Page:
Although the 20-member class in this case could be considered "a jurisprudential rarity," Estate of Felts v. Genworth Life Ins. Co., 250 F.R.D. 512, 520 (W.D. Wash. 2008), the small class size does not preclude a finding that the numerosity requirement is met. The Supreme Court's analysis in General Telephone Co. questioned the likelihood that a district court would certify a class of this size—it did not undermine a district court's discretion to do so. See 446 U.S. at 330 & n.14. Other circuits have upheld class certifications of 20 and even 18. See, e.g., Ark. Educ. Ass'n v. Bd. of Educ., 446 F.2d 763, 765-66 (8th Cir. 1971) (upholding class of 20); Cypress v. Newport News Gen. & Nonsectarian Hosp. Ass'n, 375 F.2d 648, 653 (4th Cir. 1967) (upholding class of 18).
In this case, the district court determined that the numerosity requirement was met because, "[g]iven the circumstances of this case, . . . joinder of individual class members would be impracticable." Specifically, the district judge found that considerations of judicial economy weighed in favor of maintaining the class mechanism because decertification would likely be "inefficient," potentially clogging the court's docket with many separate lawsuits, as well as "costly," imposing unnecessary financial burdens on class members whose damages likely would not exceed $600. Moreover, decertification could confuse those class members who had already been notified of the settlement award.
District courts have broad leeway in making certification decisions. Recchia has not persuaded us that the district court's decision was a clear abuse of discretion. See In re Mego Fin. Corp. Sec. Litig., 213 F.3d 454, 461 (9th Cir. 2000).
Moreover, we observe that Recchia aggressively urged at least one class member to opt out. An employee of Recchia called this class member, informing him that he would be receiving class notice and urging him to opt out—even specifying the wording he should use on the opt-out form. Recchia himself afterward tried to contact the class member twice, purportedly about litigation that had already settled months before, as well as about what Recchia described as "the other matter." Thereafter, the class member was contacted yet again, this time by a former employee of Recchia who also insisted that the class member opt out.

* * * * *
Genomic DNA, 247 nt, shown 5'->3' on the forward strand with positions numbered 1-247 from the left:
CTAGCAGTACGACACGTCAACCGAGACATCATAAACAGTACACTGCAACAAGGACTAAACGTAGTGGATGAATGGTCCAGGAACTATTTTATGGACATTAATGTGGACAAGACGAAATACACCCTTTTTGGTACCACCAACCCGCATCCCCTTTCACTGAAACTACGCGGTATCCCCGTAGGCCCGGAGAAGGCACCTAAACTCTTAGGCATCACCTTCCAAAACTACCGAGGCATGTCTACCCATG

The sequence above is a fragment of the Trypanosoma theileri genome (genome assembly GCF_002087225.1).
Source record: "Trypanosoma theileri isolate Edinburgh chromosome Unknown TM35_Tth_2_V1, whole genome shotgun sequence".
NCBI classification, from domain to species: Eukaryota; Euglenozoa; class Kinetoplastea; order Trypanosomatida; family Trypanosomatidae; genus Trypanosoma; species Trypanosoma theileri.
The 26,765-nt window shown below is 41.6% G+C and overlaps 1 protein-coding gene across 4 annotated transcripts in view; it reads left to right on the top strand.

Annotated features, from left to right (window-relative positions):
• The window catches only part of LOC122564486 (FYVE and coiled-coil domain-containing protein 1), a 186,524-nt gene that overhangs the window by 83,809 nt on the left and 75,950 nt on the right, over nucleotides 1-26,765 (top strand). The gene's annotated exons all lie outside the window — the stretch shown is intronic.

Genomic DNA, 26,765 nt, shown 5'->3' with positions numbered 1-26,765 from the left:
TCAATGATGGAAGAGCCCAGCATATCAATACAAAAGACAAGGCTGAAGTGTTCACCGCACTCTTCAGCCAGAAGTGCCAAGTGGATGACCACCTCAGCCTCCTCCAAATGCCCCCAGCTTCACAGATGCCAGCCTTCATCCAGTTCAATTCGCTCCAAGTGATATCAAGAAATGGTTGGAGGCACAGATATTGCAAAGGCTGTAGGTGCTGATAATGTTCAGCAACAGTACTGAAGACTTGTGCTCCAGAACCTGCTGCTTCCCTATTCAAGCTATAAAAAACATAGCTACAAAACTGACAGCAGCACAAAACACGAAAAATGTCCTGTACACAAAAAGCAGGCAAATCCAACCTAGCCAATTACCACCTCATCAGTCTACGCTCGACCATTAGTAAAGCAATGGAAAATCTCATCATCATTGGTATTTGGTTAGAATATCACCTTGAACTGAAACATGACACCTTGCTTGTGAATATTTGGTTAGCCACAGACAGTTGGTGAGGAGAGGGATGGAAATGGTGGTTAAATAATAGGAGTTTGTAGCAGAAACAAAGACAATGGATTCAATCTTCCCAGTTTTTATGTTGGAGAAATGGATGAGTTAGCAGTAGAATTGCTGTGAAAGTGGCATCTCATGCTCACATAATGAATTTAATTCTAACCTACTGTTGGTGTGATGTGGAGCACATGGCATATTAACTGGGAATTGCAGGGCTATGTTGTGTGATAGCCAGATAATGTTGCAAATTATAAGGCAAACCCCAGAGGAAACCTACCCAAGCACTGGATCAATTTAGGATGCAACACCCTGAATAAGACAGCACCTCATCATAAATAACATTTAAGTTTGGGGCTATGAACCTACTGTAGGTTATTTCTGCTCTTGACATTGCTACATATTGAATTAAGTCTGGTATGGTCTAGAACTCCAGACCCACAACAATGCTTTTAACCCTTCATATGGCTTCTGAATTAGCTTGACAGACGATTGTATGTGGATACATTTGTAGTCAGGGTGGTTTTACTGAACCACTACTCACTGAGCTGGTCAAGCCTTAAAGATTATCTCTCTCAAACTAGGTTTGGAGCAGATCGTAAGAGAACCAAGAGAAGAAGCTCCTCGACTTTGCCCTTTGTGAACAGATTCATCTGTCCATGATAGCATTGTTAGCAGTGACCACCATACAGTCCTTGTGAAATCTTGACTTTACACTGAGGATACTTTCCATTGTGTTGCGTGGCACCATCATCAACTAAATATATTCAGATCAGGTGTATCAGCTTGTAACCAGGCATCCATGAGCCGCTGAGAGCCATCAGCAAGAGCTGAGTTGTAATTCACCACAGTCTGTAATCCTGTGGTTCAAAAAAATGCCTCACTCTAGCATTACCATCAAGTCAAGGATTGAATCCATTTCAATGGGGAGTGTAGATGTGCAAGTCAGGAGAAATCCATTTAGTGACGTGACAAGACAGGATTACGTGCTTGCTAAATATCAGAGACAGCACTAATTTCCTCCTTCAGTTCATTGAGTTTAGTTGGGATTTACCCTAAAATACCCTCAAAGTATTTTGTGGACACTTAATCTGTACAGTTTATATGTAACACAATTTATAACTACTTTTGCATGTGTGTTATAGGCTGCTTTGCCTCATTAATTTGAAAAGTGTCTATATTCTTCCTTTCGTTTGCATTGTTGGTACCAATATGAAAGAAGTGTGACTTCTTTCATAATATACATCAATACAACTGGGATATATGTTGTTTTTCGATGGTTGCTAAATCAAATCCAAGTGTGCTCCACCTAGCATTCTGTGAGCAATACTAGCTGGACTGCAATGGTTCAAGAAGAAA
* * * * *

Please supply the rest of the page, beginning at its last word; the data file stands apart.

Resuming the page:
The record is silent with respect to others who opted out, at least in part because the district court denied Rannis's motion to investigate the 31 class members who received notice but opted out. Nevertheless, Recchia's actions may account for the fact that the overwhelming majority of potential members who received notice took the time to mail in opt out forms to decline a $600 refund when their recovery from an individual suit was unlikely to exceed the $499 to $599 they paid for credit repair services. Under all these circumstances, the reduction from 74 to 20 class members did not compel the district court to decertify the class. Cf. Ark. Educ. Ass'n, 446 F.2d at 765-66.
Recchia argues that the district court erred in approving the settlement agreement because the agreement provides Recchia with the right to appeal liability issues and is thus "not conclusive, negating any benefits the Class members expect to receive, by putting the settlement on hold, indefinitely, pending the appeal." Although Recchia reserved the right to appeal the issues of "liability, attorney's fees, and costs," the settlement provided benefit to the plaintiff class because Recchia explicitly waived the right to appeal the issue of damages. The district court acknowledged this benefit in the judgment following final approval of the settlement, in which it found that the terms of the settlement agreement were "particularly fair, adequate, and reasonable" to Rannis and all class members "in light of the risk of establishing liability and damages, and the expense of further litigation."
Significantly, the district judge was in a superior position to gauge whether the terms of the settlement are "fair, reasonable, and adequate" under Rule 23(e) because he had the opportunity to observe the parties throughout the settlement process and was familiar with their concerns, priorities, and intentions. Indeed, by the time of the final fairness proceeding, the district court had already "dealt with a lot of the issues before." In sum, the district court did not abuse its discretion in granting final approval of the class settlement.
The judgment of the district court is